winzo news: WinZo pings government against egaming self-police plan

E-gaming startup WinZo has opposed the idea of ​​joining a self-regulatory organization (SRO) for e-gaming companies, according to two informed sources.

This comes amid efforts by the government to establish guidelines for online gaming.

WinZo had written a letter to State Minister for Electronics and IT, Rajeev Chandrashekhar, in June expressing his views on the SRO structure, the sources said.

In addition to WinZo, other gaming companies also have internal disagreements on the matter, and there is a consensus that one SRO may not be enough for the industry, the sources added.

“WinZo formally sent its note to the government (in June). But companies believe that one SRO may not be enough,” said one of the sources. “There is also concern among companies like WinZo that an SRO structure could also lead to governance issues if powered by fantasy gaming platforms,” added another person.

WinZo identifies itself as a real money gaming platform based on skill and not chance.

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When contacted, WinZo founder Saumya Singh Rathore told ET that the company was against an SRO structure.

“As a stakeholder, we agree on the urgent need to renew the regulatory framework for the digital gaming industry,” Singh and co-founder Pavan Nanda wrote in the June 24 letter to the ministry.

The founders added that enforcing governance by SROs in the digital gaming industry has not been possible “due to a well-documented history of inability to achieve desired results in other sectors, such as financial securities…”.

However, the founders of WinZo also signed a follow-up note on June 27 to Chandrashekhar – which was co-signed by 79 other gambling companies – recommending how games of skill should be defined.

ET recently reviewed a copy of both letters, the contents of which have so far not been made public.

WinZo hosts about 100 skill-based third-party games, including fantasy cricket and soccer, chess, carrom, racing, and others. The platform’s main contention is the excessive influence of certain gaming companies in the industry on the SRO.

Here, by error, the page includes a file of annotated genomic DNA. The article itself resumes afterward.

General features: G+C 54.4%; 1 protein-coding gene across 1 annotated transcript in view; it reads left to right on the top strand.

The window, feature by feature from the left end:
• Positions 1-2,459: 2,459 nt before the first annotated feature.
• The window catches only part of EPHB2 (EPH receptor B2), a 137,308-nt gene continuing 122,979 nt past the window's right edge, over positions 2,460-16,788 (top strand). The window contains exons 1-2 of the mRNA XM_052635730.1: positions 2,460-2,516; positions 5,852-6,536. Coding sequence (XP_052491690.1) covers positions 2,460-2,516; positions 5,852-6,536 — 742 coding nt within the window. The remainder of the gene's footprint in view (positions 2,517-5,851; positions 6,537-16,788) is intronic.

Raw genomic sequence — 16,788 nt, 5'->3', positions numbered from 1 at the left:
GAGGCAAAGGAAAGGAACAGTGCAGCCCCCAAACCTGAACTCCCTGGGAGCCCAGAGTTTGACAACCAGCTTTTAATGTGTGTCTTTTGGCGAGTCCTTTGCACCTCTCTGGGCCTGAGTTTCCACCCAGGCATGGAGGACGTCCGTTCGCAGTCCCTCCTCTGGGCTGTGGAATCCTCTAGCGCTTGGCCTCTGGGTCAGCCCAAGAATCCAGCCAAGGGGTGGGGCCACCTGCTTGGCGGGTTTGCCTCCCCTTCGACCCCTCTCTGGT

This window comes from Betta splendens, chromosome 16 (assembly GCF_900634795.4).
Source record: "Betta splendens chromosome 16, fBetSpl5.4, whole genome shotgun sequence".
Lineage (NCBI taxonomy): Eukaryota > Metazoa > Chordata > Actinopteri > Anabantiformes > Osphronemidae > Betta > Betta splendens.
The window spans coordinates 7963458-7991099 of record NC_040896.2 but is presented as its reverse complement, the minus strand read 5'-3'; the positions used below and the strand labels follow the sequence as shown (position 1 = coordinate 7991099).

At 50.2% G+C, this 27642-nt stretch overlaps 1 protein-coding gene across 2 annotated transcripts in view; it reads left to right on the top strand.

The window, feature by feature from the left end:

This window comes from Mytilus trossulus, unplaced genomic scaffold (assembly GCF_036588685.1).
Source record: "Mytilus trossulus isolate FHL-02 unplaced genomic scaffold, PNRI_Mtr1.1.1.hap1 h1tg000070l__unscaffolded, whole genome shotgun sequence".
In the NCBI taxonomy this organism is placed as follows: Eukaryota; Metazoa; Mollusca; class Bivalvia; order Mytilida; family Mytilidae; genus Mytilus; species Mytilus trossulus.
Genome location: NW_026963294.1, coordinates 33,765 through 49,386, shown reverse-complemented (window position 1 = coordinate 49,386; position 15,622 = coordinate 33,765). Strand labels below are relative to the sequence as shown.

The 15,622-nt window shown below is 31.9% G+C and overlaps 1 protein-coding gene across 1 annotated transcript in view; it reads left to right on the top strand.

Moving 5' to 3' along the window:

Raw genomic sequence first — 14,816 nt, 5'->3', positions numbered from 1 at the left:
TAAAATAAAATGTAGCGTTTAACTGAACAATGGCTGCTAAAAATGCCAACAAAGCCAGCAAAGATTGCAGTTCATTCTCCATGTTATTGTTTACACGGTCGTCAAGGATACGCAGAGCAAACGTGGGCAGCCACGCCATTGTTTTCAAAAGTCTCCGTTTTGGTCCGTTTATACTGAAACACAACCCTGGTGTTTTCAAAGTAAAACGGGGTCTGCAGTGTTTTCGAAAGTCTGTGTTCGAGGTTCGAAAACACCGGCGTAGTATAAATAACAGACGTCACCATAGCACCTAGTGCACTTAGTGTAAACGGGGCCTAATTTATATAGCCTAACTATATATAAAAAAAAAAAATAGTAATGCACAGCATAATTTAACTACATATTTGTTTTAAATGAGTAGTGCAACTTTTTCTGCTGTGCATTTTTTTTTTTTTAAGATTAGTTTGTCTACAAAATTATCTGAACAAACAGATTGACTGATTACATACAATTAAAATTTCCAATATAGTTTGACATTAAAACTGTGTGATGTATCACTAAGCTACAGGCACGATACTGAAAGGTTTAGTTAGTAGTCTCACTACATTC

“It is noteworthy that emerging sectors are often prone to the growth of monopolies and the resulting intense competition. The fear is also that the process will require each game to be approved by an SRO before launch. Inherent in this process is the disclosure requirement of some of the IP – to industry peers – which is not an incentive for any industry to thrive or innovate,” the first letter reads.

Singh and Nanda said strategic advantage can be lost because of the inherent inefficiencies that creep into the certification process through an SRO.

WinZo’s stance on SROs comes at a time when it has sued Google for its recent policy of allowing daily fantasy sports and rummy games on the Google Play Store as part of a pilot project that would shut out a large segment of skill game platforms and independent developers. be considered.

ET reported on August 23 that gambling rules under the ICT Act would contain self-regulation clauses and that the gambling industry has already been instructed to come up with an SRO that can investigate and assess various aspects of online gambling.

“A self-regulatory framework with the controlling involvement of a monopolistic entity or entities can be counterproductive to the competitive spirit of the market, creating barriers to entry for new age players,” added the note from the WinZo founders.

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